It's drier days ahead for California, according to a new study from the Scripps Institution of Oceanography.
The researchers used a new way of analyzing computer models to predict rain levels across the globe.
They found that by the end of the century, California could see as many as ten more dry days per year.
The study's lead author Suraj Polade said California should expect much more variation in it's weather as well.
"We can have one year with drought and one year with flooding," he said.
Across the globe, there could be up to 30 additional dry days, the study found. Much of this will be centered in regions like the Amazon, Central America, Indonesia, and areas with Mediterranean climates.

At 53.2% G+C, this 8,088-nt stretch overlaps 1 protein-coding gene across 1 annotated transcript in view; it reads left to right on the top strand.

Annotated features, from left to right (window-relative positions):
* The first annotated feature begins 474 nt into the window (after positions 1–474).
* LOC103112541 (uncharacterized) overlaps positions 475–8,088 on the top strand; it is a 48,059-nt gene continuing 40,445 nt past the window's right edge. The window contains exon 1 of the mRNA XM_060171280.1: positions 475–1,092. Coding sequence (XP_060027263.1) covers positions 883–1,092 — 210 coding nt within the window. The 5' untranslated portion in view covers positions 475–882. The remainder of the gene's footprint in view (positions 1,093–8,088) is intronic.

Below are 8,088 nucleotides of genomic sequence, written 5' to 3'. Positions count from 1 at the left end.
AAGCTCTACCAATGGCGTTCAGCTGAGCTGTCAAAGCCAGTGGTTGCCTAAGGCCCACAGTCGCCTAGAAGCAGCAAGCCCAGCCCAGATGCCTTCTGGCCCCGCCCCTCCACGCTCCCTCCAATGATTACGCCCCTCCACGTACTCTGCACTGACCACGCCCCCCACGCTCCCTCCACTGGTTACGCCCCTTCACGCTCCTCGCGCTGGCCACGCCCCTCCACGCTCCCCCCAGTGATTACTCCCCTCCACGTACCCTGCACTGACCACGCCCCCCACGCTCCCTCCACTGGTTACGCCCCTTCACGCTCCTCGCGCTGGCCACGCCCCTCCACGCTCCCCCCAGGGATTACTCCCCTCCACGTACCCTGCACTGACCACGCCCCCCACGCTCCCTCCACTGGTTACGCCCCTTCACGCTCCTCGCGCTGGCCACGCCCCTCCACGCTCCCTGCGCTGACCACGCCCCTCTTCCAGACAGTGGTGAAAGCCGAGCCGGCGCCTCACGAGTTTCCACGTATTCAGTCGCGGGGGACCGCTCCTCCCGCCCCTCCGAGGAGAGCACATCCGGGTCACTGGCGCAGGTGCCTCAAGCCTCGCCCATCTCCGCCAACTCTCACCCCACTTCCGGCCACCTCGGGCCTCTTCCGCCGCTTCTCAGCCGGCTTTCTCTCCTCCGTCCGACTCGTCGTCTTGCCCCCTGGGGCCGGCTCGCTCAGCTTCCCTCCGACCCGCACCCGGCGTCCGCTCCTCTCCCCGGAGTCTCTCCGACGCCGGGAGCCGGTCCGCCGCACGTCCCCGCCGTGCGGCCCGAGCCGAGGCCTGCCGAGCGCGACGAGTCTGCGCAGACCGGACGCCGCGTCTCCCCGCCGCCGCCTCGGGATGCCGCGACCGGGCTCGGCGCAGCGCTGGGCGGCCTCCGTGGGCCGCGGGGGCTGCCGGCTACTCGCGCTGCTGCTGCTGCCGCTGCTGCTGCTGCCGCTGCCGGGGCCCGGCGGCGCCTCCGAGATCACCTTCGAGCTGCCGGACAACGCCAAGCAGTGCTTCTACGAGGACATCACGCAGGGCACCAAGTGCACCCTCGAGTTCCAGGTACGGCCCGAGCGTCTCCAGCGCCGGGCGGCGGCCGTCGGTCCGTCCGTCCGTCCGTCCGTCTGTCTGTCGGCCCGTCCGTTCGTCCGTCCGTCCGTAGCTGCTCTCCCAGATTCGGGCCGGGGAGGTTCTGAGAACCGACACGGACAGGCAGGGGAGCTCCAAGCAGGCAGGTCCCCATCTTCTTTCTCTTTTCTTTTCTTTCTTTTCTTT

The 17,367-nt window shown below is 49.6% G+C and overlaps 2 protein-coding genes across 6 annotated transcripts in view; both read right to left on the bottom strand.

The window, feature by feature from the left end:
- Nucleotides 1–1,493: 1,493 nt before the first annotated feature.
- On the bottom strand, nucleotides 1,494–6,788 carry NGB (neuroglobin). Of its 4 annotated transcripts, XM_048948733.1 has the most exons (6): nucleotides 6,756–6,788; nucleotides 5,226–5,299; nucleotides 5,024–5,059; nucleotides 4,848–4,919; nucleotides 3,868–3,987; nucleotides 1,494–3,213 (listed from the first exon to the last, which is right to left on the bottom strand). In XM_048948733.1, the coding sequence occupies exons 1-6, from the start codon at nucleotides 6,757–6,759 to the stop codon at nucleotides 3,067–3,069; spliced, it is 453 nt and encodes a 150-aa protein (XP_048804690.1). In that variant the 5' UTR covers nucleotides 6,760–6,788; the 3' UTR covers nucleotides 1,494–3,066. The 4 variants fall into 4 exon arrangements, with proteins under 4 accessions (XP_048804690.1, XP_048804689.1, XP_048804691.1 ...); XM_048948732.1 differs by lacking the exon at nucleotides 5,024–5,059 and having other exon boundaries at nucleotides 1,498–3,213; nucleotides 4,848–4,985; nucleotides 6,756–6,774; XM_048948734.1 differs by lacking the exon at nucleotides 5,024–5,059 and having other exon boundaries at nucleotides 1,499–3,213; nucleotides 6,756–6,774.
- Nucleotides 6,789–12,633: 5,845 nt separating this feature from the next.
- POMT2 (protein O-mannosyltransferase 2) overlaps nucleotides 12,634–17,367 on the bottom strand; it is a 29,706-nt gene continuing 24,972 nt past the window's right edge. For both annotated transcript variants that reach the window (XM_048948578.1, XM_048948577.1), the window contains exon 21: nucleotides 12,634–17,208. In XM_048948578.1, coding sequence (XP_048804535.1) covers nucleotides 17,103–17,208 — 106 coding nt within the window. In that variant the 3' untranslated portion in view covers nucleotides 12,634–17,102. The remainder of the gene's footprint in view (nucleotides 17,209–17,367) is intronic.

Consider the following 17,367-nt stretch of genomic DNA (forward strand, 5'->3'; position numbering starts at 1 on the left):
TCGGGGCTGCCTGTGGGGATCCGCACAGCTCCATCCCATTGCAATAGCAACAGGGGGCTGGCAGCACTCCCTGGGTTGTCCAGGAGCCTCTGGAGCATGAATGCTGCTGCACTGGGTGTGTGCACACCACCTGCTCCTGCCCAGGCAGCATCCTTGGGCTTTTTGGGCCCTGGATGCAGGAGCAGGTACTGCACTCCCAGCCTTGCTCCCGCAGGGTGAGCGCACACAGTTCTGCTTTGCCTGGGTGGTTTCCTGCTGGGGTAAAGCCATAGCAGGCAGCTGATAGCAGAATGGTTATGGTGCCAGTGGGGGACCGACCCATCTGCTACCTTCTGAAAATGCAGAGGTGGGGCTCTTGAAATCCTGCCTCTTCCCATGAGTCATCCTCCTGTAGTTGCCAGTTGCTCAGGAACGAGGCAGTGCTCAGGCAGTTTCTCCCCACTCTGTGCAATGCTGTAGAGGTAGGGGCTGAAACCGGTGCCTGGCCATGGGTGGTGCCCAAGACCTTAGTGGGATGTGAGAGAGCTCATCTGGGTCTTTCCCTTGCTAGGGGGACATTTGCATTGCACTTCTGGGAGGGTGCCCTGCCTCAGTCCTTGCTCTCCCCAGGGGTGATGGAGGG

For many water strapped regions, this likely means rainy days will be fewer and far-between. Some rainy regions, like the tropics, will likely see more moisture.
Stephen Jackson, director of the U.S. Department of the Interior Southwest Climate Science Center, which co-funded the study, says these changes will have "direct effects on vegetation and soil moisture.”
The changes are attributed to human-caused climate change. Polade said some of the drying trend could be reversed if work is done to limit carbon emission’s now.
This study was unique in how it aimed to predict weather patterns on a day to day level, unlike monthly or yearly climate predictions. It was published in Scientific Reports, an open-access journal from Nature Publishing Group.